Monday, March 31, 2008

An unexpected catch to Amazon's wishlist

A Japanese blogger reports on her surprise at how the default setting for Amazon’s wishlist leaves your full name and email address open to the public. To begin with, Japan has no custom of listing the things they want before an event (such as bridal registry, or a present list for birthdays or holidays). There is no equivalent word for “wish list” in Japanese, and in fact recently changed the name of the wish list from “wish list” in English to “list of things I want” in Japanese. The author of the blog worries that the default setting of Amazon leaving all information open to the public will not be compatible with Japanese society, currently obsessed with private information leakage and protection. Internet has permeated modern society to the extent that each nation has developed its own internet culture—MNCs now must be savvy of the subtle differences in each country’s internet culture as well as their culture in the traditional sense.

-Watson Institute for International Affairs Research Assistant

Saturday, March 29, 2008

Viewer Protection or Political Suppression?

Following the violence in Tibet the past several weeks, China has blocked access to YouTube and other websites showing videos of the riots. The Wall Street Journal ran a story last week about the inconsistencies in YouTube’s censorship policies in Asia and the Middle East:

In Thailand, in order to be accessible, [YouTube] agreed to block Thai users from seeing clips deemed insulting to the king in violation of Thai law. In Turkey, YouTube has suspended the account of the person who uploaded the Ataturk video, though the site remains banned there. In Myanmar, YouTube was banned after clips of protesting monks appeared on the site. In that case, YouTube declined to remove the clips and remains banned.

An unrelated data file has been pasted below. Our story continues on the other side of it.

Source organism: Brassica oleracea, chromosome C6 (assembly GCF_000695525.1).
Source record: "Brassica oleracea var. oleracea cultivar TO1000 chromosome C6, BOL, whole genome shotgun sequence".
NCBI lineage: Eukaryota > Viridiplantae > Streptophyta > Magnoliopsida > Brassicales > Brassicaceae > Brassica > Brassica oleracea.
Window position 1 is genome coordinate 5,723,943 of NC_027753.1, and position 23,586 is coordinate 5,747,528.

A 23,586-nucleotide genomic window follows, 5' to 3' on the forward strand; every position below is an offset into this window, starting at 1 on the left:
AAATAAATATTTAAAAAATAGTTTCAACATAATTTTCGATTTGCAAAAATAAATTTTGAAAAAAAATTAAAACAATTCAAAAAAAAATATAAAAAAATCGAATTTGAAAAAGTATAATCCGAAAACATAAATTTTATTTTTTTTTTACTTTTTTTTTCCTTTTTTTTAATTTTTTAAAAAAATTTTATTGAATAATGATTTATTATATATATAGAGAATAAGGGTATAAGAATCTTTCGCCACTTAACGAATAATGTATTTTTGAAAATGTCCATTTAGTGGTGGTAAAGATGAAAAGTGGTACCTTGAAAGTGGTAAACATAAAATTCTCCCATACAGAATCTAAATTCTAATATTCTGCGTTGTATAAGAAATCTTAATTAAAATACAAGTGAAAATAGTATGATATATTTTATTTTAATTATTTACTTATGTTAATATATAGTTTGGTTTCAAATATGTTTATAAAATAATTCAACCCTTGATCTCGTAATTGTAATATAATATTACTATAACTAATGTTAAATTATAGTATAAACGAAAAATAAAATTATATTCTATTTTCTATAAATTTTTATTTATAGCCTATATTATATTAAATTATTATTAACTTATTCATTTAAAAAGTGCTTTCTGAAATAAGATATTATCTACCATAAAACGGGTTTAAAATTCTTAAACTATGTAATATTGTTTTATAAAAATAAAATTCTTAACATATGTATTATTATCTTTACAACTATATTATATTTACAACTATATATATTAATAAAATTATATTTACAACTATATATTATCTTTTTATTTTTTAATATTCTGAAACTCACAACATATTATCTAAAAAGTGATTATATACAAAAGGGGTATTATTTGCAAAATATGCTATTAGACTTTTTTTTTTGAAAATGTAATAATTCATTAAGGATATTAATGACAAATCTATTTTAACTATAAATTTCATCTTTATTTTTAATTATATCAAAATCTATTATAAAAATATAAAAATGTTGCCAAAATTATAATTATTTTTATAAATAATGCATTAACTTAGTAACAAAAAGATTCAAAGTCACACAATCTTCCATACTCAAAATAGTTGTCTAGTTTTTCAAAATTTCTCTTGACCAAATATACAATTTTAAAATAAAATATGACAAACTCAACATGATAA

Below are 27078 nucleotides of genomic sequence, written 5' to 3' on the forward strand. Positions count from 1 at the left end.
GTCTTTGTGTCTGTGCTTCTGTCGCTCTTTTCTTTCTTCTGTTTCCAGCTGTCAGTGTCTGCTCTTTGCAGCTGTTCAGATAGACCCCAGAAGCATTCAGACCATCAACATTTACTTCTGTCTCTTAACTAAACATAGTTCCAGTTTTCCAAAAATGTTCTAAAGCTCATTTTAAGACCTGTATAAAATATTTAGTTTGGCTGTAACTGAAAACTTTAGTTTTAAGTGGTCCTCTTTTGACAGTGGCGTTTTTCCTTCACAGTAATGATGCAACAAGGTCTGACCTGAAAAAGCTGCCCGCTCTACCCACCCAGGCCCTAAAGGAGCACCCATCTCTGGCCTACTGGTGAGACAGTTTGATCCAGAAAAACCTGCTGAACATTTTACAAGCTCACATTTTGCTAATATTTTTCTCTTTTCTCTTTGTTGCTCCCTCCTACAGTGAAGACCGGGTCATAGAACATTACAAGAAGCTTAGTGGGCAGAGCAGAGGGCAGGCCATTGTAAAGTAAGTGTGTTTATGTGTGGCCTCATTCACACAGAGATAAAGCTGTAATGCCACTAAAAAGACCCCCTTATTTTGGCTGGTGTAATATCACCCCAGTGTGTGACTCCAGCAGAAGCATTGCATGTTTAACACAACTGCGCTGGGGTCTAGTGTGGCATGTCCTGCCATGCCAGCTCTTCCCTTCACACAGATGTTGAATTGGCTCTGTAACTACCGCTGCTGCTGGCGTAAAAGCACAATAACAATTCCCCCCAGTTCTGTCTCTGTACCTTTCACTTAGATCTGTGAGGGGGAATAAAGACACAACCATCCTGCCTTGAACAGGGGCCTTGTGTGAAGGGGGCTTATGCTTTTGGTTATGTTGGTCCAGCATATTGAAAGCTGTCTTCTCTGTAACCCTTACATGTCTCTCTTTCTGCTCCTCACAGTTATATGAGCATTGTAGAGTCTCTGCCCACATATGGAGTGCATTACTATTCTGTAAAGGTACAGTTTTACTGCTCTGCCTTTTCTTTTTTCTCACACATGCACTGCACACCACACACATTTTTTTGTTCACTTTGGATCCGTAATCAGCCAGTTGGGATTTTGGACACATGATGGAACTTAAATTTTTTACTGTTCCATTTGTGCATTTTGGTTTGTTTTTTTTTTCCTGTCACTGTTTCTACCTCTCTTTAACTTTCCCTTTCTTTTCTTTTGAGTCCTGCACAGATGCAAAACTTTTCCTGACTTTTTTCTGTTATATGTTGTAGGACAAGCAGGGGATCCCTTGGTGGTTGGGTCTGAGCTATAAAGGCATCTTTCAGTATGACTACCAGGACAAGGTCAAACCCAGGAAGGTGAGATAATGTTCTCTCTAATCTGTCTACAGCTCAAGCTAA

Media analysts say YouTube's string of censorship flare-ups -- and the site's sometimes inconsistent responses -- indicate it needs to develop a more transparent strategy for dealing with these issues. YouTube's community guidelines state the site encourages "free speech and defend[s] everyone's right to express unpopular points of view." But the site also reserves the right to remove content it deems inappropriate, which gives it significant discretion when it comes to politically sensitive content.
The article states that YouTube often has to choose between “bending to censorship and losing business opportunities.” But YouTube isn’t just bending to foreign governments, and censorship is more than a business development issue.

The WSJ article leaves out mention of the Egyptian political turmoil and violence which was caught on video last fall by activist and YouTube user Wael Abbas. Abbas is the first blogger to receive the Knight International Journalism Award for his work, which led to the conviction of police for torture, but YouTube suspended his account. The nearly 100 images “including clips depicting purported police brutality, voting irregularities and anti-government demonstrations” that Abbas had uploaded were blocked, not just in Egypt but worldwide.